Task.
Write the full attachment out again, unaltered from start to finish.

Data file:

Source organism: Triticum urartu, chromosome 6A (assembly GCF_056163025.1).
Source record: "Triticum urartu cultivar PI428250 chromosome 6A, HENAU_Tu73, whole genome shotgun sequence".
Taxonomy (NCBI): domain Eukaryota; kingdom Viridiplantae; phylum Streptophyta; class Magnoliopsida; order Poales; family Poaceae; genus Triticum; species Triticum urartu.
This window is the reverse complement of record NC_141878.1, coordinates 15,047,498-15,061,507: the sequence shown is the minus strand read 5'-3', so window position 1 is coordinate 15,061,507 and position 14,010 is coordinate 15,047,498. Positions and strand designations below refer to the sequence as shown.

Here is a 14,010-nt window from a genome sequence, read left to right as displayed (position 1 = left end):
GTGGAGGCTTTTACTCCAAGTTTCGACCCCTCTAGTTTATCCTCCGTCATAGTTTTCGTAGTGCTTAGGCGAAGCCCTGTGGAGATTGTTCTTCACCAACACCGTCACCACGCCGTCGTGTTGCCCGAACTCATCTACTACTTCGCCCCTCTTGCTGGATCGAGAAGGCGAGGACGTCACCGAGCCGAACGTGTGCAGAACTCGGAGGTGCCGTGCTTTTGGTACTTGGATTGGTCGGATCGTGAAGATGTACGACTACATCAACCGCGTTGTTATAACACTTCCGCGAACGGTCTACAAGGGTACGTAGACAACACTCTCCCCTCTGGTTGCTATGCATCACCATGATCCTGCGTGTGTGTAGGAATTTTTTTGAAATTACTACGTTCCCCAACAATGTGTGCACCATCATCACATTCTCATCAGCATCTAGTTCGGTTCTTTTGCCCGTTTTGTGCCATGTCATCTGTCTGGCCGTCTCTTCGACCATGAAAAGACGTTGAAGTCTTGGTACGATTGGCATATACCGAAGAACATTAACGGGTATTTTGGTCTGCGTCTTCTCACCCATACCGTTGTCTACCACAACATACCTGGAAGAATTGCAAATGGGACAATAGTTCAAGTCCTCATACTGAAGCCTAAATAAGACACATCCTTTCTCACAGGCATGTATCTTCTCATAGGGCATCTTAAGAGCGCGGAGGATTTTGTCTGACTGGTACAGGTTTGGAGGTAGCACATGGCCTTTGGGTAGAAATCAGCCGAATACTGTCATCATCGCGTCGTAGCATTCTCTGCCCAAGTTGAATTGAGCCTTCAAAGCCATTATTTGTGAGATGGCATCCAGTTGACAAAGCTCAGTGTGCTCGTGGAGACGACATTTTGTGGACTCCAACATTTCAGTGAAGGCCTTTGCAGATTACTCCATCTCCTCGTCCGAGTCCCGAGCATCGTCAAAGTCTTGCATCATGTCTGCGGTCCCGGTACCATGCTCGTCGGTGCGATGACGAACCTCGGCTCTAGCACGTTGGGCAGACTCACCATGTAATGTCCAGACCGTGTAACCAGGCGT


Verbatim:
Source organism: Triticum urartu, chromosome 6A (assembly GCF_056163025.1).
Source record: "Triticum urartu cultivar PI428250 chromosome 6A, HENAU_Tu73, whole genome shotgun sequence".
Taxonomy (NCBI): domain Eukaryota; kingdom Viridiplantae; phylum Streptophyta; class Magnoliopsida; order Poales; family Poaceae; genus Triticum; species Triticum urartu.
This window is the reverse complement of record NC_141878.1, coordinates 15,047,498-15,061,507: the sequence shown is the minus strand read 5'-3', so window position 1 is coordinate 15,061,507 and position 14,010 is coordinate 15,047,498. Positions and strand designations below refer to the sequence as shown.

Here is a 14,010-nt window from a genome sequence, read left to right as displayed (position 1 = left end):
GTGGAGGCTTTTACTCCAAGTTTCGACCCCTCTAGTTTATCCTCCGTCATAGTTTTCGTAGTGCTTAGGCGAAGCCCTGTGGAGATTGTTCTTCACCAACACCGTCACCACGCCGTCGTGTTGCCCGAACTCATCTACTACTTCGCCCCTCTTGCTGGATCGAGAAGGCGAGGACGTCACCGAGCCGAACGTGTGCAGAACTCGGAGGTGCCGTGCTTTTGGTACTTGGATTGGTCGGATCGTGAAGATGTACGACTACATCAACCGCGTTGTTATAACACTTCCGCGAACGGTCTACAAGGGTACGTAGACAACACTCTCCCCTCTGGTTGCTATGCATCACCATGATCCTGCGTGTGTGTAGGAATTTTTTTGAAATTACTACGTTCCCCAACAATGTGTGCACCATCATCACATTCTCATCAGCATCTAGTTCGGTTCTTTTGCCCGTTTTGTGCCATGTCATCTGTCTGGCCGTCTCTTCGACCATGAAAAGACGTTGAAGTCTTGGTACGATTGGCATATACCGAAGAACATTAACGGGTATTTTGGTCTGCGTCTTCTCACCCATACCGTTGTCTACCACAACATACCTGGAAGAATTGCAAATGGGACAATAGTTCAAGTCCTCATACTGAAGCCTAAATAAGACACATCCTTTCTCACAGGCATGTATCTTCTCATAGGGCATCTTAAGAGCGCGGAGGATTTTGTCTGACTGGTACAGGTTTGGAGGTAGCACATGGCCTTTGGGTAGAAATCAGCCGAATACTGTCATCATCGCGTCGTAGCATTCTCTGCCCAAGTTGAATTGAGCCTTCAAAGCCATTATTTGTGAGATGGCATCCAGTTGACAAAGCTCAGTGTGCTCGTGGAGACGACATTTTGTGGACTCCAACATTTCAGTGAAGGCCTTTGCAGATTACTCCATCTCCTCGTCCGAGTCCCGAGCATCGTCAAAGTCTTGCATCATGTCTGCGGTCCCGGTACCATGCTCGTCGGTGCGATGACGAACCTCGGCTCTAGCACGTTGGGCAGACTCACCATGTAATGTCCAGACCGTGTAACCAGGCGT